I am not a grammar geek. I call typos artistic liscence 🙂 Like not putting a period there at the end of the sentence. I’m not sure when emoticons will find “punctuation”status but I hope for it. My personal quirk is that I do love words! I pick a word and play with it and use it profusely for weeks at a time. My current word would be: powerless. I enjoy its length and meaning. You’ll understand why more than most 🙂 See? Did it again! No pronoun there either… That’s my other quirk, taunting grammar geeks 🙂 I wish I were better at grammar. My only defense is that when these concepts were introduced in the 4th grade the space shuttle exploded and I seem to remember nothing from that year after that.

    • whimzie

      You’re a poet! You have poetic license! The rules don’t apply to you!

      I don’t write in complete sentence or use proper sentence structure when I blog. I write like I talk. True grammar geeks would cringe, I know.

      So, you pick words with special meaning attached. I just pick words that I like the way they sound and try to force them into everyday conversation.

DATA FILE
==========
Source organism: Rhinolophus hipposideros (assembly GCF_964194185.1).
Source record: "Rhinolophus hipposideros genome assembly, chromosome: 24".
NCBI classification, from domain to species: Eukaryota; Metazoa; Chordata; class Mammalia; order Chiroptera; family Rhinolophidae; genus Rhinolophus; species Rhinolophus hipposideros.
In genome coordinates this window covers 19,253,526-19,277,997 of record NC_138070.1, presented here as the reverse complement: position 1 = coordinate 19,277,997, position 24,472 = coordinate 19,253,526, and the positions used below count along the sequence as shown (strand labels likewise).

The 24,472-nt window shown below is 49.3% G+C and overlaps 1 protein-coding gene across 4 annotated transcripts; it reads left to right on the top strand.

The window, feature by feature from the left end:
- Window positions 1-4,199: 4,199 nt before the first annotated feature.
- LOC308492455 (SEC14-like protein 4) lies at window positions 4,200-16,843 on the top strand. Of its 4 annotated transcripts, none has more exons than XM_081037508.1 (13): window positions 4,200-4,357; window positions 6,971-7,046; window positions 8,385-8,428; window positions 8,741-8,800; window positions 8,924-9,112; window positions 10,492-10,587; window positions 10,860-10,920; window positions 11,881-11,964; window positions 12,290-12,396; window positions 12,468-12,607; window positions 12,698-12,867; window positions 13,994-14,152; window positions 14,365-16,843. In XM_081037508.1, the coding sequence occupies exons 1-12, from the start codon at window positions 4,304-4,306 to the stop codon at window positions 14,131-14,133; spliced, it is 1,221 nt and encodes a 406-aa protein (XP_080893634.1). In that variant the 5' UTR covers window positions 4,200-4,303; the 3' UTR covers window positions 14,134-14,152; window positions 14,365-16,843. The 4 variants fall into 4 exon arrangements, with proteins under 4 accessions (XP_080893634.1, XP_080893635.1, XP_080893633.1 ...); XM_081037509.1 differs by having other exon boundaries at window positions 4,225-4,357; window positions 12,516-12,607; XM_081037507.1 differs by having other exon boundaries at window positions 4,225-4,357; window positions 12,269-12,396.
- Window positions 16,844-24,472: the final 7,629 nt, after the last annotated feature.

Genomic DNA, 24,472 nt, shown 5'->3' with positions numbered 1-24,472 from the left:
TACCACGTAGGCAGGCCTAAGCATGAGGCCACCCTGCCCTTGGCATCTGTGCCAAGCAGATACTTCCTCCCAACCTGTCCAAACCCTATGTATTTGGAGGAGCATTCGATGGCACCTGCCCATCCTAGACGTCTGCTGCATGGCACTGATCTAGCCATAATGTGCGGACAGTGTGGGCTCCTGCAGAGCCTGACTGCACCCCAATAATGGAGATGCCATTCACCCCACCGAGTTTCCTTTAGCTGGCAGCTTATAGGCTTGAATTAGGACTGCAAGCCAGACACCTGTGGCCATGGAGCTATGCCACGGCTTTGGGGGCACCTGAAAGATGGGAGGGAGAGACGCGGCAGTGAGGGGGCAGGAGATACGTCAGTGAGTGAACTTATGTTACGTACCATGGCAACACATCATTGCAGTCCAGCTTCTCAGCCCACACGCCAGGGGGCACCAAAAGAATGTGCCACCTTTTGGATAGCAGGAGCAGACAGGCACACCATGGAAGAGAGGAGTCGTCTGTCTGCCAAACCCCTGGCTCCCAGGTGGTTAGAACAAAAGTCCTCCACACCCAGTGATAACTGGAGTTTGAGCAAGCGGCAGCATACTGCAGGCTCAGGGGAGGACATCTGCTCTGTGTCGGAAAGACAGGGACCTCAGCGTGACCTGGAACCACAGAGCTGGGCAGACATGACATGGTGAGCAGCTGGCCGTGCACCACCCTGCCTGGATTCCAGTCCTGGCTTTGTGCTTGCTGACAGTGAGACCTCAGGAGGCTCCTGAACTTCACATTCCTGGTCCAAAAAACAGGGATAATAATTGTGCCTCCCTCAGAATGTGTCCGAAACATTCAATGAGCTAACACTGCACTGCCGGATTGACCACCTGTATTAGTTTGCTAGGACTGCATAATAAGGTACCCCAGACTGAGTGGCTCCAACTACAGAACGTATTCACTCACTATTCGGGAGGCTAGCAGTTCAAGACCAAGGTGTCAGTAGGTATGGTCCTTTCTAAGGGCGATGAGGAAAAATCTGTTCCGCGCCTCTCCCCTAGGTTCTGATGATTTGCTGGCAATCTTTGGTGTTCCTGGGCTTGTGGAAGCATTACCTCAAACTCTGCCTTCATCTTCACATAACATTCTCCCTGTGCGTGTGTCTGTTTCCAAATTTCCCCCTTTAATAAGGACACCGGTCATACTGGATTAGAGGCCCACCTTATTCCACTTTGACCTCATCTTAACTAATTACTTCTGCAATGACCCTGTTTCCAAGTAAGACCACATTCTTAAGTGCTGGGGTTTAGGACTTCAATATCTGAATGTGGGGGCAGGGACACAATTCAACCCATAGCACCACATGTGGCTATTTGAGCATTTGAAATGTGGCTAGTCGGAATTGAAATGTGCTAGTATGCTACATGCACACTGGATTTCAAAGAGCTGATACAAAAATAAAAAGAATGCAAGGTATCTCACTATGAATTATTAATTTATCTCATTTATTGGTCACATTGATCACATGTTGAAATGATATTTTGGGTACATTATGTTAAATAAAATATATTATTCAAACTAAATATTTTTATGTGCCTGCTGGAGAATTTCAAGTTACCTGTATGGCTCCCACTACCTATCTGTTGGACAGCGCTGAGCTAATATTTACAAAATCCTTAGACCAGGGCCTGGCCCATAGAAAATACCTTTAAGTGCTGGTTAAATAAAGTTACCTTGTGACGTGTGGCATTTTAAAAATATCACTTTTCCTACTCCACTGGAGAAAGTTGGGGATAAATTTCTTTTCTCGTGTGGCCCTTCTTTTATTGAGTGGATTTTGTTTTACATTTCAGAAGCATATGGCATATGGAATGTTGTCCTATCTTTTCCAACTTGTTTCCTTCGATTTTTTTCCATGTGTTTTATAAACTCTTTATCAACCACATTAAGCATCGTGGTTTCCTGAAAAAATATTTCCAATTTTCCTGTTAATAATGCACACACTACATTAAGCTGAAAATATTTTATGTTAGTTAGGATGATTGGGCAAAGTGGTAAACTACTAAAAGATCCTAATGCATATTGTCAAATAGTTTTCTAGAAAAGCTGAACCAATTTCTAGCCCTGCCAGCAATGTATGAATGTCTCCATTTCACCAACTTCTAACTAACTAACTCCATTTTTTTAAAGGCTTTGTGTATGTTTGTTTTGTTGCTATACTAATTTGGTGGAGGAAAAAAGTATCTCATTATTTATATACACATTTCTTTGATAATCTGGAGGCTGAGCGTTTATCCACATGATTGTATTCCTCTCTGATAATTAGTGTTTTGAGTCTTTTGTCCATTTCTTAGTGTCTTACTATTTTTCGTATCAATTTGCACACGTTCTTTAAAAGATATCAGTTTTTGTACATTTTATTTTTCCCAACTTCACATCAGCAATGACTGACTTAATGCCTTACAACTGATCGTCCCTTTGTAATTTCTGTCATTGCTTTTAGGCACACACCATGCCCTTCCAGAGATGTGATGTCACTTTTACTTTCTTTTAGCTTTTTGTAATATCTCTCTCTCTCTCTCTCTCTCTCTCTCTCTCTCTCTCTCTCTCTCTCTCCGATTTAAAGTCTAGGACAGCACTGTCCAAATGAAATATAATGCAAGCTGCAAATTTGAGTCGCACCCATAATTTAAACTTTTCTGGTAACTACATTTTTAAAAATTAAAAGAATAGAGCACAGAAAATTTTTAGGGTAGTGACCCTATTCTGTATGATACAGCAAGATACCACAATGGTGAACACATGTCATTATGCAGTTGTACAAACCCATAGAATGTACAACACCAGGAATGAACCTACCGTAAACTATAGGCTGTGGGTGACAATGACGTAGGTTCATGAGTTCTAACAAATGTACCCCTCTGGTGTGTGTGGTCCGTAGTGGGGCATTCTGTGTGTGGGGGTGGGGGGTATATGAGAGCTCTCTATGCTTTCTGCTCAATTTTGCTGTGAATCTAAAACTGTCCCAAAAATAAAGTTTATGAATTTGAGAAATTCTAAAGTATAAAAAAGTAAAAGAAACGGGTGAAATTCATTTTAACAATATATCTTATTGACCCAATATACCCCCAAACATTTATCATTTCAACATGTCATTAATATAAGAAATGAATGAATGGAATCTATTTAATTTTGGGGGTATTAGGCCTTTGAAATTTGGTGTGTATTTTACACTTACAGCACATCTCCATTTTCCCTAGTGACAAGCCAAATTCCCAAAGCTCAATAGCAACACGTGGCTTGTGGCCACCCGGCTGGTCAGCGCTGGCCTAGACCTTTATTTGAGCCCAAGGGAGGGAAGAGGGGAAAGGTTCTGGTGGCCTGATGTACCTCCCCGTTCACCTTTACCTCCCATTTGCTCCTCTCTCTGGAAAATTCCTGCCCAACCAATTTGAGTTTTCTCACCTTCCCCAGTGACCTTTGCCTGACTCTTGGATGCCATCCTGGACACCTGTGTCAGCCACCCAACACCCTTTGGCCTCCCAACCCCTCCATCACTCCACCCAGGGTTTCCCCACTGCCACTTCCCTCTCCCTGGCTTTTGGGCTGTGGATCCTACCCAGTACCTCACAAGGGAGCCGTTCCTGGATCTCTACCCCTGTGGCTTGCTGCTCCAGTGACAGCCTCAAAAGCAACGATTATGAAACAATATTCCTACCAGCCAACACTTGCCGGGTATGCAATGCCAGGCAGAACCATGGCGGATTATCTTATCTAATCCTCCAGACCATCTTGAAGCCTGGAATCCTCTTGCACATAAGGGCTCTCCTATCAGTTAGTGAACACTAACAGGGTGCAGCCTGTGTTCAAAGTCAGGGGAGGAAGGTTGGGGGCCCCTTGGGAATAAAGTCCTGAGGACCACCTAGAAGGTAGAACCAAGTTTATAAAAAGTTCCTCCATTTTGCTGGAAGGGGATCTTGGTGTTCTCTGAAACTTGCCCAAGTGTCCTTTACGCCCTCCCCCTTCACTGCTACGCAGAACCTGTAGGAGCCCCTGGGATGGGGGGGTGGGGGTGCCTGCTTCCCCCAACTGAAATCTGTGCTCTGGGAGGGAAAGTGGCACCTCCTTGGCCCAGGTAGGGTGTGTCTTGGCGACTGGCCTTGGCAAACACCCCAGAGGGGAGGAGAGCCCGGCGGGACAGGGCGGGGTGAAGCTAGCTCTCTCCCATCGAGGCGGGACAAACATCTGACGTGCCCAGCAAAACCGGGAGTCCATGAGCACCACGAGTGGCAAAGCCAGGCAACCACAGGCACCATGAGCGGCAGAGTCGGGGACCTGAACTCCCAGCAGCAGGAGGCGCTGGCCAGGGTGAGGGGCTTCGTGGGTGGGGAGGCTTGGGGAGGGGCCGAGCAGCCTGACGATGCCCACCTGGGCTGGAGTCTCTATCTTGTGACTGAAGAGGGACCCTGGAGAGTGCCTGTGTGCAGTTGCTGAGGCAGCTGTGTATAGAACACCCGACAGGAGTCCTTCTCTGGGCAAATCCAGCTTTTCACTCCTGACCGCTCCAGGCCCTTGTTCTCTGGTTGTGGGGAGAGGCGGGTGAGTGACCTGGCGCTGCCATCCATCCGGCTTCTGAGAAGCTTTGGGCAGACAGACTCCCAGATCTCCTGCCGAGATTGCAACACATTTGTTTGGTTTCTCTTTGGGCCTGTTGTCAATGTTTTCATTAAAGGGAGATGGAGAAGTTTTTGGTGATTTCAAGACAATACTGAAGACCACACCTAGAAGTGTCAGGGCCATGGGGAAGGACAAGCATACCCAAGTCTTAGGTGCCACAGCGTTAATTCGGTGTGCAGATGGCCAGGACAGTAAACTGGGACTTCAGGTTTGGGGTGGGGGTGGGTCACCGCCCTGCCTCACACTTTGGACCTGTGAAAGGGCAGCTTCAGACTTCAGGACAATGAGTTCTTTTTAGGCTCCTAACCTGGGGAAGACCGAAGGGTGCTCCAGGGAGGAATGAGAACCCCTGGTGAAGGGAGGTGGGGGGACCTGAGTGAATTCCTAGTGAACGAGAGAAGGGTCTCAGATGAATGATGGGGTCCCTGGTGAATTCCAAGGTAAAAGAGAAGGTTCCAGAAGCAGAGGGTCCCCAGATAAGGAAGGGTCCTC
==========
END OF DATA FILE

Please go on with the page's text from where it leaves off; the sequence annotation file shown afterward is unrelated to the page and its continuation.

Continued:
I like the phrase “spontaneous combustion” for awhile. That’s hard to work into daily talk.

  2. Once upon a time, an accounting firm in town put up their new sign, “So and So CPA’s”. I totally called them out on it…even though they were my competition.

    Also, I hate the word ‘womb’. I can’t even explain why.

  3. My first year teaching, I had a student who would perform his grooming at the end of class. Aside from the obvious breaking of a rule: “no personal grooming in Chemistry lab,” he would also inform me that it was important for him to “moisturize.” I hate that word.

    • whimzie

      See, this is weird because although I don’t like the word “moist,” I have no issues with “moisture” or “moisturize.” How is that possible?